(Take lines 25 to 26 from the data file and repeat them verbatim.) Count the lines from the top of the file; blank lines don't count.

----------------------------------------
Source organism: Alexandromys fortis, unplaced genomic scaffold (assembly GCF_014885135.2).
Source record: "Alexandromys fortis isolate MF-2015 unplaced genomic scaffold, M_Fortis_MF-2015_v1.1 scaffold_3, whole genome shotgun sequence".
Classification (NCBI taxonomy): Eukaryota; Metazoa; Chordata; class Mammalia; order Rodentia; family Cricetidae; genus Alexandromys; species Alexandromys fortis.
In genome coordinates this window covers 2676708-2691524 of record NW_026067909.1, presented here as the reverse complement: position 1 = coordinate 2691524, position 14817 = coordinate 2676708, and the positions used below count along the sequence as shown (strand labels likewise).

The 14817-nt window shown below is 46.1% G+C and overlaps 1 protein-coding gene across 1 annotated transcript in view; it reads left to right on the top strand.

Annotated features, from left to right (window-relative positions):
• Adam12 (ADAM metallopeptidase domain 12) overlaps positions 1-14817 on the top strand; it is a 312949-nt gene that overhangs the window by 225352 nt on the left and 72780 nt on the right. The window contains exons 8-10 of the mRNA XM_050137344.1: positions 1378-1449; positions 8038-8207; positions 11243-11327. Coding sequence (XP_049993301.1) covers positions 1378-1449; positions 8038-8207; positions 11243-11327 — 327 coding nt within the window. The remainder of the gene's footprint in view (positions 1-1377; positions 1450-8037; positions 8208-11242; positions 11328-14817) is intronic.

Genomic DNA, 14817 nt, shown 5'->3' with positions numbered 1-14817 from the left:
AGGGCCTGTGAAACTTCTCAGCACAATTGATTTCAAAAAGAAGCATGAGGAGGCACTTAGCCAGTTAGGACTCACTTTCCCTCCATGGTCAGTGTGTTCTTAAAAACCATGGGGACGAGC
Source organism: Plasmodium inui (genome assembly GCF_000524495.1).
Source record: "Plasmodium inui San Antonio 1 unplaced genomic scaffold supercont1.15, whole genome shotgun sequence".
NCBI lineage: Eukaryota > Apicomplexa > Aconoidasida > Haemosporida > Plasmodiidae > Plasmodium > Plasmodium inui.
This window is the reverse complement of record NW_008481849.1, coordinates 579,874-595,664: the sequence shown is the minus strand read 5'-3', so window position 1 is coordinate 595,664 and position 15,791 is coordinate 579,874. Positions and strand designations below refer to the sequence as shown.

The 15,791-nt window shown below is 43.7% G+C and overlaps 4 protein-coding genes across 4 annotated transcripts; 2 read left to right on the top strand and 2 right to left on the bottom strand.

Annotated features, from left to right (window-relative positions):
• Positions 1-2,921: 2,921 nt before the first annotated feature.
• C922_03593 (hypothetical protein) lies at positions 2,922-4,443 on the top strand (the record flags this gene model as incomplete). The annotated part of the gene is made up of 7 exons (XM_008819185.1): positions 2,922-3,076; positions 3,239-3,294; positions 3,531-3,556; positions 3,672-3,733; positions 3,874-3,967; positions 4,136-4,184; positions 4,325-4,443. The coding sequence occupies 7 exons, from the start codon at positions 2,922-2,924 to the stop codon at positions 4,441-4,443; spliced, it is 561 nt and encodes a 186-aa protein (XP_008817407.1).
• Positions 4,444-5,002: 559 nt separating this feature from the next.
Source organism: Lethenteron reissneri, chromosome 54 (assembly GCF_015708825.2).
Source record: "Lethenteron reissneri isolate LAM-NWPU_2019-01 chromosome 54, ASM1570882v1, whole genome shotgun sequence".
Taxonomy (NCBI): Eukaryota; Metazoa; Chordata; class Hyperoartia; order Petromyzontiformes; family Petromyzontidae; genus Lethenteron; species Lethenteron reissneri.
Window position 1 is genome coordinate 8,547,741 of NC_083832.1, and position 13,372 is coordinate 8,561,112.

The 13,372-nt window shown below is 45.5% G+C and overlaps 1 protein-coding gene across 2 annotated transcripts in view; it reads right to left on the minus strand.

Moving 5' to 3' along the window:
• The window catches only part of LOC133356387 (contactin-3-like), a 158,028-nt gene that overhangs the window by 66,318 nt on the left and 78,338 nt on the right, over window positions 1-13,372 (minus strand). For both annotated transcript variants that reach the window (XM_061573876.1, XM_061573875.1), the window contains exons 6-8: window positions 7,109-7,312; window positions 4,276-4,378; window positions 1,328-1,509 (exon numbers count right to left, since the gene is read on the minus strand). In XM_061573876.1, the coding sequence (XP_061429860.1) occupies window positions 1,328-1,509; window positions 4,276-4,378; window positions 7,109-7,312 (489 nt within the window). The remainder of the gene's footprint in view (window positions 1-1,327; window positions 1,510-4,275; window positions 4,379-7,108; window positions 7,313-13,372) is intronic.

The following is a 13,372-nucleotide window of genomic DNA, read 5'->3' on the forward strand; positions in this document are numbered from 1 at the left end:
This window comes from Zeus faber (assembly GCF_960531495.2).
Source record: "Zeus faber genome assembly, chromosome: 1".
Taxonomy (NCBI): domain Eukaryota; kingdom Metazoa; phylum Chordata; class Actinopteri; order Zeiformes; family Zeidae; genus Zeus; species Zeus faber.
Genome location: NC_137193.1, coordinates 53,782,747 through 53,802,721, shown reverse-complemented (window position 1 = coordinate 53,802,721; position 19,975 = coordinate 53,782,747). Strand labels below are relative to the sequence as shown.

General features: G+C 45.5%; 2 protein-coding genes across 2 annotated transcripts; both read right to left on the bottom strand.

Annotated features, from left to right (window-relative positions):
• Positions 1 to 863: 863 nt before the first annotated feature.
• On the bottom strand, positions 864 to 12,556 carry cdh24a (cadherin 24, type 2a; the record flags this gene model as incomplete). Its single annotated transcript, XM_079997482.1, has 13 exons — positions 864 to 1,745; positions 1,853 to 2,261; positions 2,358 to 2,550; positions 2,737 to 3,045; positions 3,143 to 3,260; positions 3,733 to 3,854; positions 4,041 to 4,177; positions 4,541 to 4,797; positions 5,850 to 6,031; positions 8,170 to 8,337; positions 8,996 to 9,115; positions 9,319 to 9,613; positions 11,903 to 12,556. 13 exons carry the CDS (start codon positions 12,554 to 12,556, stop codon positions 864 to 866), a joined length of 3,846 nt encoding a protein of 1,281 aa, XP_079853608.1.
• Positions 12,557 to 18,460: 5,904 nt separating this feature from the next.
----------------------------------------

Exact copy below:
• The window catches only part of LOC133356387 (contactin-3-like), a 158,028-nt gene that overhangs the window by 66,318 nt on the left and 78,338 nt on the right, over window positions 1-13,372 (minus strand). For both annotated transcript variants that reach the window (XM_061573876.1, XM_061573875.1), the window contains exons 6-8: window positions 7,109-7,312; window positions 4,276-4,378; window positions 1,328-1,509 (exon numbers count right to left, since the gene is read on the minus strand). In XM_061573876.1, the coding sequence (XP_061429860.1) occupies window positions 1,328-1,509; window positions 4,276-4,378; window positions 7,109-7,312 (489 nt within the window). The remainder of the gene's footprint in view (window positions 1-1,327; window positions 1,510-4,275; window positions 4,379-7,108; window positions 7,313-13,372) is intronic.

The following is a 13,372-nucleotide window of genomic DNA, read 5'->3' on the forward strand; positions in this document are numbered from 1 at the left end: